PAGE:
They want to replace a mildly progressive tax with a decidedly regressive tax and make the argument about fairness? You can have an articulate argument about whether income taxes deter economic development. You can have an argument about whether such taxes lead to out migration of people and firms. Heck you can have a philosophical argument about whether society should be able to tax the fruit of your labor (or your trust fund). But you cannot argue with a straight face that replacing an income tax with a broad based sales tax (one that taxes necessities) is fair. That insults people’s intelligence. [David Brunori]
- Caleb Newquist
- June 22, 2010
Wait! You mean we have to pay taxes if we receive cash? When the hell did this happen? What if you’re part of the “self-reliant nonconformists who don’t pay much heed to everyday rules and regulations” community? Does that earn you a pass?
The AP reported on some workers on the Gulf Coast who are simply not aware of the notion of income taxes and would very much like to keep it that way:
Out-of-work Gulf Coast shrimper Todd Pellegal spent his first $2,500 check from BP quickly, paying off bills and buying groceries for his family.
He never even considered putting some of it away for taxes.
Now he’s among the people up and down the Gulf Coast reeling from the oil spill disaster who are surprised — and frustrated — to find out the Internal Revenue Service may take a chunk of the payments BP PLC is providing to help them stay afloat.
Many were already angry about how long the oil giant took to cut the checks. So when they got the money — generally about a few thousand dollars each so far — they spent it fast.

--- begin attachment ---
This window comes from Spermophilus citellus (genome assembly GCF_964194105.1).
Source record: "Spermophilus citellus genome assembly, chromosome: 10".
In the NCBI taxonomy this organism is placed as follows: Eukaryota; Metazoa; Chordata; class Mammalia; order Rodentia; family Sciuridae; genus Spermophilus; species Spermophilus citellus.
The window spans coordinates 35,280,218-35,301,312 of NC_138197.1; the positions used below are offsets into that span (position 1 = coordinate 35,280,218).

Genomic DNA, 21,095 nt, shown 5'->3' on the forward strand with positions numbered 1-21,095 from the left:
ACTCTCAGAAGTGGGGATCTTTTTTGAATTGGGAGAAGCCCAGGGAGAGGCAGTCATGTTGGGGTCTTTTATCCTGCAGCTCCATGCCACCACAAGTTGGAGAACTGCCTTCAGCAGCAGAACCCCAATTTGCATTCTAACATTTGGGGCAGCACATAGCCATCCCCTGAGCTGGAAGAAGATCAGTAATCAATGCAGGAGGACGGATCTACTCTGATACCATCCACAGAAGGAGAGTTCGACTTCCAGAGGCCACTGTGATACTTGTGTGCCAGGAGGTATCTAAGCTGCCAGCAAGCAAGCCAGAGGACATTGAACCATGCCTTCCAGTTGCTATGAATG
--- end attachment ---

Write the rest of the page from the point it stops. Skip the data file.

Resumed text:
“If they’re going to pay you a lump sum, like for a year, then bam, take the taxes out of the check,” said Pellegal, of Boothville, La. “But a little bit at a time, they shouldn’t.”
Right, because withholding taxes from a paycheck isn’t how it works for every other person in the country who pays income taxes. Whoever heard of “net pay”?? But don’t bother suggesting planning for such a phenomenon as being paid by check:
“They should do a projection of their taxable income and determine if there is going to be a tax liability and have enough to cover that,” said Crystal Faulkner, a partner in the Cincinnati-based accounting firm of Cooney Faulkner & Stevens LLC.
That doesn’t sit well with Cherie Edwards, who is now only working one day a week at her job booking charter fishing trips at Zeke’s Landing in Orange Beach, Ala. The lost hours due to the oil spill are costing her about $270 week.
She said she got her claim number from BP on Thursday and plans to file an application in the coming day. So far, she said, no one has mentioned to her about a potential tax liability.
“I haven’t even thought about taxes. Wow. That makes me mad,” said Edwards, who has one child in college and another in high school. “I’m already losing money, and now I’ve got to figure out how to hold back money to pay taxes?”
Jesus lady, you’re right. Getting used to the $0 tax liability and then all of a sudden learning that you are required by law to pay them would piss off just about anyone.
- Going Concern News Desk
- August 14, 2020
CPA Group Pushes for Clarity on Trump’s Payroll Tax Deferral [Bloomberg Tax] Treasury and the […]
Post-Holiday Accounting News Brief: Google Tied Up in PwC Tax Scandal; KPMG Canada Offers an AI Warning | 7.5.23
- Adrienne Gonzalez
- July 5, 2023
Sup! We usually do these on Monday but since many of you were off both […]